The basis for diversity of binding partners for the ankyrin membrane-binding domains is due to special properties of the ankyrin repeats, a motif which mediates protein recognition for a large number of proteins including the transcription factors GABP-β, Nfκ/IκB, and SwI 6, p53 binding protein and p16 cyclin inhibitor (reviewed in Ref. 359). Atomic structures for these proteins reveal that ankyrin repeats are folded into a series of antiparallel α-helices connected by loops that are arranged perpendicular to the helices (Fig. 6). Residues located at the tips of the loops are the most variable between repeats and contain recognition sites for diverse proteins. The four repeat subdomains of ankyrins each have distinct binding properties, and these subdomains also cooperate with each other to generate a further level of diversity (281,282). An additional feature of ankyrin is that binding interactions can occur simultaneously with different membrane proteins, resulting in multiprotein complexes (281,282).
Sites of ankyrin interactions have been evaluated for the erythrocyte anion exchanger (AE1) (78, 96,424), the Na+-K+-ATPase (197, 453), and the L1 CAM family (181, 450). A general conclusion from these studies is ankyrin is capable of structurally distinct interactions with diverse proteins. This conclusion is reinforced by the fact that ankyrin has independent binding sites for AE1 and L1 CAMs (281, 282). Another conclusion from analysis of ankyrin-binding sites of the Na+-K+-ATPase (450) and L1 CAMs (450) is that ankyrin-binding sites of these proteins share a conformation as a random coil even though they lack obvious sequence similarity. An ankyrin-membrane protein complex has not yet been resolved at an atomic level, but these considerations suggest a model where random coils of at least certain ankyrin-binding proteins associate with loops of ankyrin repeats (see above) (450). Given that ankyrin repeats fold into subdomains, it is likely that loops of ankyrin repeats in different subdomains also could collaborate to create a “binding pocket.”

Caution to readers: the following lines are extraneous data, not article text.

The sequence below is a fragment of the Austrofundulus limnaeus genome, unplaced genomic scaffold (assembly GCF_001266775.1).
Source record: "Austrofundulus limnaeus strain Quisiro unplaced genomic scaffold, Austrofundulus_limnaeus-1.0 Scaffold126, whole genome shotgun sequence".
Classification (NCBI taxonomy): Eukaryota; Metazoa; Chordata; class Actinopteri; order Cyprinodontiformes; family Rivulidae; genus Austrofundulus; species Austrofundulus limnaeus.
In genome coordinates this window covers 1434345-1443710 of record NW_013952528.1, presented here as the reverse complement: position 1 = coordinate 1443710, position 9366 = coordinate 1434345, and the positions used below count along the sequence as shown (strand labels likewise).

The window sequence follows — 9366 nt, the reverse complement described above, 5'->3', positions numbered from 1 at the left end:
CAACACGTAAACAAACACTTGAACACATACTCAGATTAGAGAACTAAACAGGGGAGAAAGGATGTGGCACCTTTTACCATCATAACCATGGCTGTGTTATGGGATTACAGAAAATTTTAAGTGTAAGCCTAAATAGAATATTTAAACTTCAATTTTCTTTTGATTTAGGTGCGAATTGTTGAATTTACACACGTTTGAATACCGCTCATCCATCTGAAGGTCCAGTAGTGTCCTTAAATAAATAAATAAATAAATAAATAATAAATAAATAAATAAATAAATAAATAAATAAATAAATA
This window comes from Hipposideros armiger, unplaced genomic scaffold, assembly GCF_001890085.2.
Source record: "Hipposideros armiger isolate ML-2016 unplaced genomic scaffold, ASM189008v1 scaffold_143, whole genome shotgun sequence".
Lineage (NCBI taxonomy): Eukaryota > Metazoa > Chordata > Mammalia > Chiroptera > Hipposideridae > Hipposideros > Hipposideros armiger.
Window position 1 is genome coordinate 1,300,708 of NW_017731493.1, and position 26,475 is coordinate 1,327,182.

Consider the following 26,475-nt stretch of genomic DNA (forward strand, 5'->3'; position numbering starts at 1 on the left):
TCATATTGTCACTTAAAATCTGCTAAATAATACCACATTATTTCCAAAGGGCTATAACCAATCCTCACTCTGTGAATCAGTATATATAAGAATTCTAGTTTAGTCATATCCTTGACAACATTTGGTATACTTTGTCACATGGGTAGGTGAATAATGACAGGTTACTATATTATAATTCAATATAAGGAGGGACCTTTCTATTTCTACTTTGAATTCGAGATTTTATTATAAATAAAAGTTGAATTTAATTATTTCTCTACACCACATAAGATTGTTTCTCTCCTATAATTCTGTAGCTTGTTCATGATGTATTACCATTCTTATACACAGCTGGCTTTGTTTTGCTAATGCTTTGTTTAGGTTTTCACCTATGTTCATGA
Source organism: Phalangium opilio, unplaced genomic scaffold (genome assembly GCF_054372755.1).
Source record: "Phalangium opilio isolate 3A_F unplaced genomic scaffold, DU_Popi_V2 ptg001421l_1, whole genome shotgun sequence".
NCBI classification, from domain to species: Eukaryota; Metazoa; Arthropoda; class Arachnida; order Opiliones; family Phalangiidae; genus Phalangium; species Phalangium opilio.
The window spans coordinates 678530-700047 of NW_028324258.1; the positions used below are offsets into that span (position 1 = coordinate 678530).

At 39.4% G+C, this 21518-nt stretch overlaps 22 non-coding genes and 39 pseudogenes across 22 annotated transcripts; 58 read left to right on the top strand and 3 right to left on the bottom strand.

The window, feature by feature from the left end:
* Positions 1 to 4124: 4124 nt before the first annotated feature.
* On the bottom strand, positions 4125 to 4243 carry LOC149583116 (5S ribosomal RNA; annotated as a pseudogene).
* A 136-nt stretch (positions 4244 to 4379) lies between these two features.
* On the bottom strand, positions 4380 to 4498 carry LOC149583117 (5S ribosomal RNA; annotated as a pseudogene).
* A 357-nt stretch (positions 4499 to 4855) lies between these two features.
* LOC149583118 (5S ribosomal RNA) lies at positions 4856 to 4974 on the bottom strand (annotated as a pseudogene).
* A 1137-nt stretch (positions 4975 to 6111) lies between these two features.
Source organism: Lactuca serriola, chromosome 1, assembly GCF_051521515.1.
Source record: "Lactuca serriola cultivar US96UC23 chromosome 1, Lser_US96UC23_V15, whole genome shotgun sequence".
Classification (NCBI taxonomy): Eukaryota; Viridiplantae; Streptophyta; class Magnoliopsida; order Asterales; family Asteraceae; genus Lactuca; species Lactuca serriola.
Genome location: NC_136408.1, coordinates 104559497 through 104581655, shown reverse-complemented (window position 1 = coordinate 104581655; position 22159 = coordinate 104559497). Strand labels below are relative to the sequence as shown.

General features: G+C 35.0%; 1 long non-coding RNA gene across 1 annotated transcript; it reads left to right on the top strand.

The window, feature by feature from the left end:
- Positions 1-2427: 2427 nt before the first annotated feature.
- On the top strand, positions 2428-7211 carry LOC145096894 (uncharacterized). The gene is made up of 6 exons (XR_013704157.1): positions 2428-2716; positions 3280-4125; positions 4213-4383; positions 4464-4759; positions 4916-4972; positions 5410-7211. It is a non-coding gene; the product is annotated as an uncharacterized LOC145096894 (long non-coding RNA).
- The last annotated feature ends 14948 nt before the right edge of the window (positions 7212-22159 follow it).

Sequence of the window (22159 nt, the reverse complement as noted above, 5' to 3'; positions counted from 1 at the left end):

Cytoplasmic domains of the erythrocyte anion exchanger (5) and neurofascin (450) are both dimers in solution. Considered together with the finding that ankyrin has two binding sites for neurofascin as well as for two sites for the anion exchanger, the existence of dimers implies that these proteins and ankyrin are capable of forming oligomeric complexes. One predicted configuration of the anion exchanger/ankyrin complex at low ratios of ankyrin to the anion axchanger is as a pseudo-anion exchanger tetramer with two dimers independently associated with distinct sites on the ankyrin membrane-binding domain (281). Evidence that such an arrangement occurs in erythrocyte membranes is provided by observations that the anion exchanger behaves as a mixture of dimers and tetramers in native membranes and only as a dimer in ankyrin-deficient membranes (439). One could also imagine that at higher ankyrin-to-membrane protein ratios it would be possible to form linear arrays of dimeric membrane proteins cross-linked by the multivalent ankyrin membrane-binding domain. These complexes could be further immobilized by coupling to the spectrin-based membrane skeleton through the spectrin-binding domain of ankyrin. Ability to form such large immobilized complexes between ankyrin and neurofascin could be important for the assembly of specialized membrane domains such as axon initial segments and nodes of Ranvier where these proteins are localized (see below).